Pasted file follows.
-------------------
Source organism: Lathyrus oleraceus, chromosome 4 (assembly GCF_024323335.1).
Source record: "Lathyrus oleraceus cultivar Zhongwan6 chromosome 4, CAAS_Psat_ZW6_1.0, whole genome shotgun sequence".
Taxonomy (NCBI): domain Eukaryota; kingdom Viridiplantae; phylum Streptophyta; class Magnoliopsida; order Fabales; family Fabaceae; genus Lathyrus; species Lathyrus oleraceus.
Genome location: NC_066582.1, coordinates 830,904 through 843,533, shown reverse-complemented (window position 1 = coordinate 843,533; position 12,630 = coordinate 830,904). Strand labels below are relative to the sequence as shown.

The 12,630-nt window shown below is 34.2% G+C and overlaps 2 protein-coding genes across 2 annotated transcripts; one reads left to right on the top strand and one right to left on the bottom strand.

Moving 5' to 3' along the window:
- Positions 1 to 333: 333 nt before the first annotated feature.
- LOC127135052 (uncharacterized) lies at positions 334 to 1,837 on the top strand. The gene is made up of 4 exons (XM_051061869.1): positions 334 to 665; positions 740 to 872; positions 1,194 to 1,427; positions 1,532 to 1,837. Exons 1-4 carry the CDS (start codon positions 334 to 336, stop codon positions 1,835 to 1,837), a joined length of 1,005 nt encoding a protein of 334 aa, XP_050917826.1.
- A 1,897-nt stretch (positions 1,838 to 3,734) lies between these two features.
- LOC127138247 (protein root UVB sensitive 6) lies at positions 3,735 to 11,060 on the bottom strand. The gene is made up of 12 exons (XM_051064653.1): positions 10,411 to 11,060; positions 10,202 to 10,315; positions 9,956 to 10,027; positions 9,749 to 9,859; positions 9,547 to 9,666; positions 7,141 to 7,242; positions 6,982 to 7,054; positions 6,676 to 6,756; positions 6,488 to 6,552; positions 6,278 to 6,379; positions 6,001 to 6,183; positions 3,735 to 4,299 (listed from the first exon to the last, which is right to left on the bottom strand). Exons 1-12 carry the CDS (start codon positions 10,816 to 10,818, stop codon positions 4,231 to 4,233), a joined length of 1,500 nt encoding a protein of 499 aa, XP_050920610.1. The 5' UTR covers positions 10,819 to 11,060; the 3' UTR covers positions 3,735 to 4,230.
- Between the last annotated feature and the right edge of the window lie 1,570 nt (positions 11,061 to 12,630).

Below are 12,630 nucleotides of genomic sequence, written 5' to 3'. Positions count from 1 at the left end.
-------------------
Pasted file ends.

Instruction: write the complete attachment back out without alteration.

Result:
Source organism: Lathyrus oleraceus, chromosome 4 (assembly GCF_024323335.1).
Source record: "Lathyrus oleraceus cultivar Zhongwan6 chromosome 4, CAAS_Psat_ZW6_1.0, whole genome shotgun sequence".
Taxonomy (NCBI): domain Eukaryota; kingdom Viridiplantae; phylum Streptophyta; class Magnoliopsida; order Fabales; family Fabaceae; genus Lathyrus; species Lathyrus oleraceus.
Genome location: NC_066582.1, coordinates 830,904 through 843,533, shown reverse-complemented (window position 1 = coordinate 843,533; position 12,630 = coordinate 830,904). Strand labels below are relative to the sequence as shown.

The 12,630-nt window shown below is 34.2% G+C and overlaps 2 protein-coding genes across 2 annotated transcripts; one reads left to right on the top strand and one right to left on the bottom strand.

Moving 5' to 3' along the window:
- Positions 1 to 333: 333 nt before the first annotated feature.
- LOC127135052 (uncharacterized) lies at positions 334 to 1,837 on the top strand. The gene is made up of 4 exons (XM_051061869.1): positions 334 to 665; positions 740 to 872; positions 1,194 to 1,427; positions 1,532 to 1,837. Exons 1-4 carry the CDS (start codon positions 334 to 336, stop codon positions 1,835 to 1,837), a joined length of 1,005 nt encoding a protein of 334 aa, XP_050917826.1.
- A 1,897-nt stretch (positions 1,838 to 3,734) lies between these two features.
- LOC127138247 (protein root UVB sensitive 6) lies at positions 3,735 to 11,060 on the bottom strand. The gene is made up of 12 exons (XM_051064653.1): positions 10,411 to 11,060; positions 10,202 to 10,315; positions 9,956 to 10,027; positions 9,749 to 9,859; positions 9,547 to 9,666; positions 7,141 to 7,242; positions 6,982 to 7,054; positions 6,676 to 6,756; positions 6,488 to 6,552; positions 6,278 to 6,379; positions 6,001 to 6,183; positions 3,735 to 4,299 (listed from the first exon to the last, which is right to left on the bottom strand). Exons 1-12 carry the CDS (start codon positions 10,816 to 10,818, stop codon positions 4,231 to 4,233), a joined length of 1,500 nt encoding a protein of 499 aa, XP_050920610.1. The 5' UTR covers positions 10,819 to 11,060; the 3' UTR covers positions 3,735 to 4,230.
- Between the last annotated feature and the right edge of the window lie 1,570 nt (positions 11,061 to 12,630).

Below are 12,630 nucleotides of genomic sequence, written 5' to 3'. Positions count from 1 at the left end.